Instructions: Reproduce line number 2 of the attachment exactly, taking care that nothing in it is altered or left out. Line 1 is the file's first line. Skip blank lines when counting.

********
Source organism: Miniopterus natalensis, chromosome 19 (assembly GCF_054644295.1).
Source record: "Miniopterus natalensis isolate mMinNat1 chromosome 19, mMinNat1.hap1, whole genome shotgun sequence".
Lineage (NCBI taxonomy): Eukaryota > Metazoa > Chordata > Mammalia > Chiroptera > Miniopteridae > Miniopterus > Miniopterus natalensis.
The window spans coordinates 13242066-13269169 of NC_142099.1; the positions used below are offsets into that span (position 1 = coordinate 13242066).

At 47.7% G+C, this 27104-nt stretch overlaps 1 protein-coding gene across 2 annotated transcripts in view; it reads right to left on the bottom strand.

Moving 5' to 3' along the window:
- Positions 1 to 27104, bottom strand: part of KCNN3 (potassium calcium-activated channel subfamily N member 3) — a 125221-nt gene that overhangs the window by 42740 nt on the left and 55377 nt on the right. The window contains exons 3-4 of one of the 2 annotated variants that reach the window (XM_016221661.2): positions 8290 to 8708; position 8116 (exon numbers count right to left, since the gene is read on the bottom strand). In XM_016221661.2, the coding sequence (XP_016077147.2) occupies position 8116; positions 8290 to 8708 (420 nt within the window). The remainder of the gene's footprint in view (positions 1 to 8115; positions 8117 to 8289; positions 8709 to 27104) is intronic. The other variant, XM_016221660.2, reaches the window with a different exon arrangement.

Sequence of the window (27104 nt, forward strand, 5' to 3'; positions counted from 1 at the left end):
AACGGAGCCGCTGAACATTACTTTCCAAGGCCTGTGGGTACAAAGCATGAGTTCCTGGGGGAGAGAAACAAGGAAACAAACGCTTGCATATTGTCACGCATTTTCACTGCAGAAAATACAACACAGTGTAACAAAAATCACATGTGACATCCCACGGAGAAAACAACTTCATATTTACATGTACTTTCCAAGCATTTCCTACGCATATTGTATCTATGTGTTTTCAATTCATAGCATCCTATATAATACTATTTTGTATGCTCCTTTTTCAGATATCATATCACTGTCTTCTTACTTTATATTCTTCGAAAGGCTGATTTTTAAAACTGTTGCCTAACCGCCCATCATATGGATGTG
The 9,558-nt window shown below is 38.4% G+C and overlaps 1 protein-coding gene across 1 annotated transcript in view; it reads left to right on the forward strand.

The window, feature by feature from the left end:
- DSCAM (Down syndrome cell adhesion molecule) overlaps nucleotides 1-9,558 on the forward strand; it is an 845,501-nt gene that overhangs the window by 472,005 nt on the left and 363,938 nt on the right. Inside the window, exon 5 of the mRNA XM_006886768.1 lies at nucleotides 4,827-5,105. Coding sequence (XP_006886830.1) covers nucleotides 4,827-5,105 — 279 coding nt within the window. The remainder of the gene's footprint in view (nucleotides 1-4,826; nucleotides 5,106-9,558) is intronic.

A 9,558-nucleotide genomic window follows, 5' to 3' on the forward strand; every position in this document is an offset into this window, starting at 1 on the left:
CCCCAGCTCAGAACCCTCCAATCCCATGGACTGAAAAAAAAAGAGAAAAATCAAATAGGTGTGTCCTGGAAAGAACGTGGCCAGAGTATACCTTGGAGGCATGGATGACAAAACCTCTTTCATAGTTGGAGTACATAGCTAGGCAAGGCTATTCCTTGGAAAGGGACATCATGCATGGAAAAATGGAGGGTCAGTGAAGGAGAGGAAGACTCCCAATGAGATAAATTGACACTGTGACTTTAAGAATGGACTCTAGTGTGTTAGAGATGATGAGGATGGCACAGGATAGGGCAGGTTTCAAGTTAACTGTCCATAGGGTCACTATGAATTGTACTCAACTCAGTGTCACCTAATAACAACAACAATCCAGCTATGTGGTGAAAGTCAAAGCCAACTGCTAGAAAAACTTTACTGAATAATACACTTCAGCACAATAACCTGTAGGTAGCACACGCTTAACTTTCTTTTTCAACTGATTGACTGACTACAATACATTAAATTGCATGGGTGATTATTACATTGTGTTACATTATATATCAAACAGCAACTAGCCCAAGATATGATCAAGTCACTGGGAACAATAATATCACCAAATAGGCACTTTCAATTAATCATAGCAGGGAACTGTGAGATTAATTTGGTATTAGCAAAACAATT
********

Source record: "Miniopterus natalensis isolate mMinNat1 chromosome 19, mMinNat1.hap1, whole genome shotgun sequence".